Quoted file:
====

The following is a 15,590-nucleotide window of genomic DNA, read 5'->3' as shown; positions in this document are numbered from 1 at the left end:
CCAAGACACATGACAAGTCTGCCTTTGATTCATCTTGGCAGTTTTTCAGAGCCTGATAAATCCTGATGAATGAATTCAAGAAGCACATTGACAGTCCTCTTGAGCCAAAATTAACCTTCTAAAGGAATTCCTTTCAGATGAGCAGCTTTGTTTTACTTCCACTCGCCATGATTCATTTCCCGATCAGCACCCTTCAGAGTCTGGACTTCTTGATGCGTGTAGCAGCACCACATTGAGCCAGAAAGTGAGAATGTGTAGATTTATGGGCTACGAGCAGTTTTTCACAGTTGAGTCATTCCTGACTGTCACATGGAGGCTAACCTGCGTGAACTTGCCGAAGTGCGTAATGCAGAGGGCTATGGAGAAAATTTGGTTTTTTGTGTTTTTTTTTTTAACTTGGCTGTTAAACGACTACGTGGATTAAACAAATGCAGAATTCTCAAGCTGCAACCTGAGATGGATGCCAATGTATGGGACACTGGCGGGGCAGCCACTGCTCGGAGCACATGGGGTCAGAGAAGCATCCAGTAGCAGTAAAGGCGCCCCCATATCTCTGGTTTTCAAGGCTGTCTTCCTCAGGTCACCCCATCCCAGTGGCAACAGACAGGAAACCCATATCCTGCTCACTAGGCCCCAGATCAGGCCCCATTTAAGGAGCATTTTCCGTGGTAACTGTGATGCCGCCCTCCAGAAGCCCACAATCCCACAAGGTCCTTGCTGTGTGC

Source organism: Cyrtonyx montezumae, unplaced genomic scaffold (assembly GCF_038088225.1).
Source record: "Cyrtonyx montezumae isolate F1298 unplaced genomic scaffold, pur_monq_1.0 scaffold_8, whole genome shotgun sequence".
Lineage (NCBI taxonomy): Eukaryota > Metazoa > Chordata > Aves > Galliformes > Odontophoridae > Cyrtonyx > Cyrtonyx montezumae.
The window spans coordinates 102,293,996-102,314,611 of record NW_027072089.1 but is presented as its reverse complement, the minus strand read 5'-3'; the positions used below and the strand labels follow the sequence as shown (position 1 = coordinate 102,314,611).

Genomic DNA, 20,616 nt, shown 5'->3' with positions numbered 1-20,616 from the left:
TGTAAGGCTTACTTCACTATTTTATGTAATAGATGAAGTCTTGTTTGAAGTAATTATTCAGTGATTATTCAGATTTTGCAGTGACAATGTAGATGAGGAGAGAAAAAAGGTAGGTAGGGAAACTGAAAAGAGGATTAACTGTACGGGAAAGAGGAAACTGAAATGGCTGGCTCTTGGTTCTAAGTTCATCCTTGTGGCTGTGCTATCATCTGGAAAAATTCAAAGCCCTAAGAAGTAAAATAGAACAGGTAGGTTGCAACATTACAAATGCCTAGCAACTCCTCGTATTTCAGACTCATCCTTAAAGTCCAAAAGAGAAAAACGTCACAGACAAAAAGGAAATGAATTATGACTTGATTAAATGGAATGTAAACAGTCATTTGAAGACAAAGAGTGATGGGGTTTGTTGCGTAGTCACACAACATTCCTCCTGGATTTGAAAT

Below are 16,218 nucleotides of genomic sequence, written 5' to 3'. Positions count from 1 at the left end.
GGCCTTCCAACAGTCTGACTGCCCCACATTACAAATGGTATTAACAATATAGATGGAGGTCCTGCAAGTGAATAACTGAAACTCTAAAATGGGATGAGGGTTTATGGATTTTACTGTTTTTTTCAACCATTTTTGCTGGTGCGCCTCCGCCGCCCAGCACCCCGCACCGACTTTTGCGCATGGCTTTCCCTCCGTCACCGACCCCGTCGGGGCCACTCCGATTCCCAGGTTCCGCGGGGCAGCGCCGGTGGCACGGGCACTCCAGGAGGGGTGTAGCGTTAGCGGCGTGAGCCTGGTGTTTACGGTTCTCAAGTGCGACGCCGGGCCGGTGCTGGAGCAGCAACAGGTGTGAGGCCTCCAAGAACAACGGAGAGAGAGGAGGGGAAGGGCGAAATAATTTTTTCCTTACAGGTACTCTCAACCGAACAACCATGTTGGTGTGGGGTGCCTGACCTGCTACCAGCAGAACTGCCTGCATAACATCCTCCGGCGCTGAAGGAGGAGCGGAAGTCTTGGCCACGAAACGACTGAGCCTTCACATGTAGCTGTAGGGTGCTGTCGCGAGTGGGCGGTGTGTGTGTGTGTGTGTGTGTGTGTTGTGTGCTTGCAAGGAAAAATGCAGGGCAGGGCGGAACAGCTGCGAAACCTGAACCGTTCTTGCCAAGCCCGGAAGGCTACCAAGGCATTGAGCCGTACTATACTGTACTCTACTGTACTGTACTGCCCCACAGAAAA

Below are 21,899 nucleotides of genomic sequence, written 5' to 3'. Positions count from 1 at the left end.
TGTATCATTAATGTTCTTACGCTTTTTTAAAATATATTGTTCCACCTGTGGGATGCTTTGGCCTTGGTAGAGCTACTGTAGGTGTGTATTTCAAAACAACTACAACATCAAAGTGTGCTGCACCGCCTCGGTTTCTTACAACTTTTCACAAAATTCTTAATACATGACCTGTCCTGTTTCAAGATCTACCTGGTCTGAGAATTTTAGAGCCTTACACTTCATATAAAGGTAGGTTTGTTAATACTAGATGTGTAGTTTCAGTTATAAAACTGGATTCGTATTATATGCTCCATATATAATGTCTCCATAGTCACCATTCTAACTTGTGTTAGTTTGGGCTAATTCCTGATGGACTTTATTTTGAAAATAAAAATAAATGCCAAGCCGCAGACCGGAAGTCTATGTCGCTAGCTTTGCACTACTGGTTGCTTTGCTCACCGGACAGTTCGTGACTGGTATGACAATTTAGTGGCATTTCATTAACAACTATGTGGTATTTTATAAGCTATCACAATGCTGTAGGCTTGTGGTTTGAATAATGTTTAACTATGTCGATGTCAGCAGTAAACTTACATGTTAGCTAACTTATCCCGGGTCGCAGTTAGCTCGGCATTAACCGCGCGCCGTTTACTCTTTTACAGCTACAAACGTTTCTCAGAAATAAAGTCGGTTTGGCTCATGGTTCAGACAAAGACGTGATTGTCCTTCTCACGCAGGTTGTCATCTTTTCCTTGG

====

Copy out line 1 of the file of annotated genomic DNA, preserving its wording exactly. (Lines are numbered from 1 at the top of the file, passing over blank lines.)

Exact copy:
The following is a 15,590-nucleotide window of genomic DNA, read 5'->3' as shown; positions in this document are numbered from 1 at the left end: